Property owners urged to look out for potential landslides
With last week's soaking and more rain to come, city engineers are urging Seattle residents to examine steep slopes to prevent landslides. The city will hold two meetings to educate property owners.
Seattle Times staff reporter
Landslide-awareness meetingsThe city of Seattle will hold two meetings to help property owners prevent landslides. The meetings will include a presentation on what causes landslides, a Q&A session and one-on-one discussions with city representatives, engineers, geologists, arborists and builders. To RSVP or for more information, call 206-684-8443 or e-mail firstname.lastname@example.org.
Nov. 22: 10 a.m. to noon, Northgate Community Center's multipurpose room, 10510 Fifth Ave. N.E.
Dec. 6: 10 a.m. to noon, South Seattle Community College, Judge Warren and Nobie Chan Education Center, 6000 16th Ave. S.W.
With last week's soaking and more rain to come, city engineers are urging Seattle residents to examine steep slopes to prevent landslides.
"Eighty-six percent of landslides have some human influence," said Bill Benzer, manager of landscape mitigation for Seattle Public Utilities. "It could be grading and cutting, filling a slope or not controlling surface water."
November is the start of the city's landslide season, although most slides occur in January and February, after months of water has soaked into the ground. The areas most at risk are the bluffs of Magnolia and Alki.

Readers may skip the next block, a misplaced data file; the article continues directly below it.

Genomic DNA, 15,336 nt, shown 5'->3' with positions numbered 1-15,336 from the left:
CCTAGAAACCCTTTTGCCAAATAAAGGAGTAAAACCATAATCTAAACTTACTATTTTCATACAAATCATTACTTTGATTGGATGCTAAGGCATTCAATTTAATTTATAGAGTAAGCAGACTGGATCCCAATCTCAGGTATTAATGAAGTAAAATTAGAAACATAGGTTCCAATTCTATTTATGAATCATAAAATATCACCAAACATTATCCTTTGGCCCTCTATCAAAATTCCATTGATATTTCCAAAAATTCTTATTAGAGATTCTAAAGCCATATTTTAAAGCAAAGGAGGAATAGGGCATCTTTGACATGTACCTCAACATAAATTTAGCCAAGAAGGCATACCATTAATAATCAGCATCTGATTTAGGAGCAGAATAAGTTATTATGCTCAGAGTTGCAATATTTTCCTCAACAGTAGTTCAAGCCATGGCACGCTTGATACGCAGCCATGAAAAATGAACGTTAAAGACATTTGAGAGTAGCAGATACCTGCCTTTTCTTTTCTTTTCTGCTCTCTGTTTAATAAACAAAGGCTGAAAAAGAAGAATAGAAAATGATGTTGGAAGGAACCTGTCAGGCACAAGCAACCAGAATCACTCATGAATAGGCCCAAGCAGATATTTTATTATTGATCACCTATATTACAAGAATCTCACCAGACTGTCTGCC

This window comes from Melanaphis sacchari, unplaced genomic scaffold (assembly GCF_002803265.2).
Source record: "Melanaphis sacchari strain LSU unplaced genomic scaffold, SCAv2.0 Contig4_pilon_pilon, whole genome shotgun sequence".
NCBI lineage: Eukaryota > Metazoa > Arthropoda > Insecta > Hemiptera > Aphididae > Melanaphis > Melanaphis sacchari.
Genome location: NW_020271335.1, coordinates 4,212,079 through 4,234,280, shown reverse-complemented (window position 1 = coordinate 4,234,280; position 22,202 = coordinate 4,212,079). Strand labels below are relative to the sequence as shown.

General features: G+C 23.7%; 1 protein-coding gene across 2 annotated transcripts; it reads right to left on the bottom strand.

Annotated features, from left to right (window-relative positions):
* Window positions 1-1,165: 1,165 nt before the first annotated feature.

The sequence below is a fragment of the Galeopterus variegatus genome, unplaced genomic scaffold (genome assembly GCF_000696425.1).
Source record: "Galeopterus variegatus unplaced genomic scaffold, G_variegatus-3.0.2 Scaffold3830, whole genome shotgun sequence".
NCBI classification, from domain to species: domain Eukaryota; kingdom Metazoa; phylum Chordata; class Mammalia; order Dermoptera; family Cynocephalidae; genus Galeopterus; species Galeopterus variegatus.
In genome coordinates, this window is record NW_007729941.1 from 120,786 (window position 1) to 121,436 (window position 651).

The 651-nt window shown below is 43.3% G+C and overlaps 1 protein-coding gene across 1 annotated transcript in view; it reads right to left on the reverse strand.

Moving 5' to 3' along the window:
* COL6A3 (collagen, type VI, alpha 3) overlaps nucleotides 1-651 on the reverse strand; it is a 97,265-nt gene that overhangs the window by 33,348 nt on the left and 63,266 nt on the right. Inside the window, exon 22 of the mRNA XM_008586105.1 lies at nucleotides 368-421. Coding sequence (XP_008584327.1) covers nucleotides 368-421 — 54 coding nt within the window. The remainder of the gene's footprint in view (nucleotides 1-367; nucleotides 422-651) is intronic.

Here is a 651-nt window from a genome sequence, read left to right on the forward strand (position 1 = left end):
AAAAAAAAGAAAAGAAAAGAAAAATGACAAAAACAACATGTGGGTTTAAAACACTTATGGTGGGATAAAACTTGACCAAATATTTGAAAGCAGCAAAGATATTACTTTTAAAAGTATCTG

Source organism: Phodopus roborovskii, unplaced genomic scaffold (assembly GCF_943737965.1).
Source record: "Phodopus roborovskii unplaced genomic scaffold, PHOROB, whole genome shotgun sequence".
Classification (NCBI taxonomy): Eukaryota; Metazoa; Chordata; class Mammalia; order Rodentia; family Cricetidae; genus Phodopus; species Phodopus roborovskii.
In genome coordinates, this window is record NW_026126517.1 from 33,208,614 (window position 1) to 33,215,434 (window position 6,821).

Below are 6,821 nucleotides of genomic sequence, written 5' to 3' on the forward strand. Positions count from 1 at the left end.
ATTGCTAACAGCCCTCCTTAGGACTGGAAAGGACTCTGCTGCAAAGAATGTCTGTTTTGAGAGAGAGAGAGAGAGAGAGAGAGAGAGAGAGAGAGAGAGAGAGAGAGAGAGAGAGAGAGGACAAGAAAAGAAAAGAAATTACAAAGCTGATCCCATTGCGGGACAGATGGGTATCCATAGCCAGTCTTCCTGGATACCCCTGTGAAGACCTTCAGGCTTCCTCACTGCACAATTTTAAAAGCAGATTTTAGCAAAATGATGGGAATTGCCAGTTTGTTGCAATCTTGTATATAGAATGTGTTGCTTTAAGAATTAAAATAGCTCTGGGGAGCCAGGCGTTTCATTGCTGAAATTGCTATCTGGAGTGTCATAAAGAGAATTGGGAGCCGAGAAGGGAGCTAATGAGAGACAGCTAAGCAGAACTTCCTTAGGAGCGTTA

In 1996, several homes were damaged on Perkins Lane West in Magnolia after mud slid off a city-owned hillside onto private property. Six people sued the city for damages and lost. The city has worked on controlling storm runoff on Perkins Lane by adding asphalt curbs and ditches.
In Alki, where the city held a news conference Monday, a slide closed parts of California Avenue Southwest for several months in 1996 and 1997. The city has since built retaining walls and rechanneled surface water on the hillside.
The city urges residents to examine steep slopes on their property now. A steep slope is any hillside with greater than a 40 percent incline, for instance, a 4-foot vertical rise spanning a 10-foot horizontal distance.
Risk of a slide increases if owners have altered a slope by adding fill at the top of the slope or by removing soil at the bottom. Fill soil, in particular, can weaken over time, and slide risk increases when the soil becomes saturated with water.
Property owners should pay attention to:
• Cracks in the ground and trees that have started to lean recently. If you see either of these conditions, the city recommends hiring a geotechnical engineer for an evaluation.
• How the water flows from their rain-gutter downspouts. Pay attention to downspouts from rain gutters. Ideally, homeowners on a steep slope should route their stormwater to a storm drain, Benzer said.
Sharon Pian Chan: 206-464-2958 or email@example.com
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